2. How to provide training and/or technical assistance to enable organizations that provide services to people with developmental disabilities to improve how they encourage and support their clients to develop and maintain meaningful relationships.
  3. How to provide training and/or technical assistance to enable service clubs and volunteer organizations to, if necessary, alter their culture and activities, to support full and equal participation by individuals with developmental disabilities in a way that will promote the development of relationships based on common interests, shared values, and respect.

Involvement by people with developmental disabilities in planning activities

The organization implementing this project must assure that the development and implementation of all activities is driven by direct input from people with developmental disabilities. Project leadership and staff must include people who have disabilities, although people who do not have disabilities who have demonstrated technical expertise related to project activities may also hold leadership and staff roles. Organization(s) implementing this project are encouraged to use focus groups of people with developmental disabilities, led by people with developmental disabilities: to identify actual barriers to relationships that have been experienced by individuals with developmental disabilities that may not be widely recognized or understood; and to vet strategies that might be used to achieve project goals. Focus group information should be summarized to inform the development and implementation of the project, but specific personal information or personal situations described in focus groups may only be shared as group participants allow.
Development and implementation of project activities must demonstrate an understanding of cultural competency. The grantee must include activities in the project workplan to identify specifically how ethnicity may influence the values, lifestyle, and goals of individual participants and how project activities may be adapted to successfully recruit and/or address specific needs and/or preferences of people who belong to minority ethnic groups.

Cultural Competency and Diversity

Proposed Funding Amount: Up to $125,000 per year for one project related to this Executive Summary.
Proposed Duration: Up to three years per project for all projects related to this Executive Summary.
Other Considerations: Activities conducted under this project will be very closely monitored by TCDD staff and may be discontinued at any time if they are deemed harmful or inappropriate.

  1. Any project proposing to use online social networking technology will be required to explore safety issues with TCDD prior to obtaining approval for funding. In addition, TCDD will require the project to incorporate specific advice or cautions offered by organizations that are recognized for their expertise and work related to promoting safety in online behavior, such the National Center for Missing and Exploited Children; organizations that advocate for the civil rights of people with developmental disabilities; and organizations that exist to prevent domestic violence and other abuses that may occur in close relationships.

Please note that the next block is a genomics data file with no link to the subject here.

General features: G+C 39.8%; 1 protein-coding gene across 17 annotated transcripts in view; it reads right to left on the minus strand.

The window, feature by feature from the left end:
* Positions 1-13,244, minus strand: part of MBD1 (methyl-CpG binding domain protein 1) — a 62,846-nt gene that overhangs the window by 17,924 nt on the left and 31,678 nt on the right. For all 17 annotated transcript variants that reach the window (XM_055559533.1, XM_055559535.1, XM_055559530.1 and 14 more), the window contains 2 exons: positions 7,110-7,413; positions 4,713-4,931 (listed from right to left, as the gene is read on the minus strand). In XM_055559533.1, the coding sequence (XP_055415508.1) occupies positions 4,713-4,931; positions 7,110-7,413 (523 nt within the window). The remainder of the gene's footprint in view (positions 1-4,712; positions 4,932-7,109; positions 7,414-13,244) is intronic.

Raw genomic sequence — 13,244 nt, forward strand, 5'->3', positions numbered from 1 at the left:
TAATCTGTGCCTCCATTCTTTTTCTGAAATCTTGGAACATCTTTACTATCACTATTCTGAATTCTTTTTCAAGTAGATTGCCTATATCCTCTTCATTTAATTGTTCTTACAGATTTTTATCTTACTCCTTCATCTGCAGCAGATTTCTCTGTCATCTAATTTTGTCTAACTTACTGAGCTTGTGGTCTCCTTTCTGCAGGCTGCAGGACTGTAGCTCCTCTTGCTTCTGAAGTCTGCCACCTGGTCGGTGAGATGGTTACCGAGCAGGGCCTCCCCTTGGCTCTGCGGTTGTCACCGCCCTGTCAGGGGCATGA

2. Toolkits, websites, curriculum, videos, or other products developed with the use of TCDD funds must be reviewed and approved in writing by the TCDD Communications Coordinator and other designated individuals before being made and once completed.
  3. Upon successful completion of the project activities and achievement of stated outcomes, the grantee may apply for funds for one additional year to promote any products, make presentations, and conduct other activities as appropriate to encourage replication of the program in other regions of the state.


  1. Ms. Gregowicz was a non-voting member at this meeting. 
  2. Up to 24 percent of this country’s adult prison populations are individuals with mental retardation. (Dagher-Margosian, J., Representing the Cognitively Disabled Client in a Criminal Case, Disabilities Project Newsletter, State Bar of Michigan, Volume 2, Issue 2, March 2006, Committee on Justice Initiatives and Equal Access Initiative Disabilities Project, Retrieved 9-24-09.) 
  3. It is estimated that between 50-75 percent of youth in the juvenile justice system have diagnosable mental health disorders. (Texas Juvenile Probation Commission. “Mental Health and Juvenile Justice in Texas.” 2003.) 
  4. 20-35% of all persons with intellectual disabilities have a co-occurring psychiatric disorder. (Effective Interagency Collaboration for People with Co-Occurring Mental Illness and Developmental Disabilities (PDF), Kathryn duPree, Deputy Commissioner, Connecticut Department of Mental Retardation Retrieved September 24, 2009.)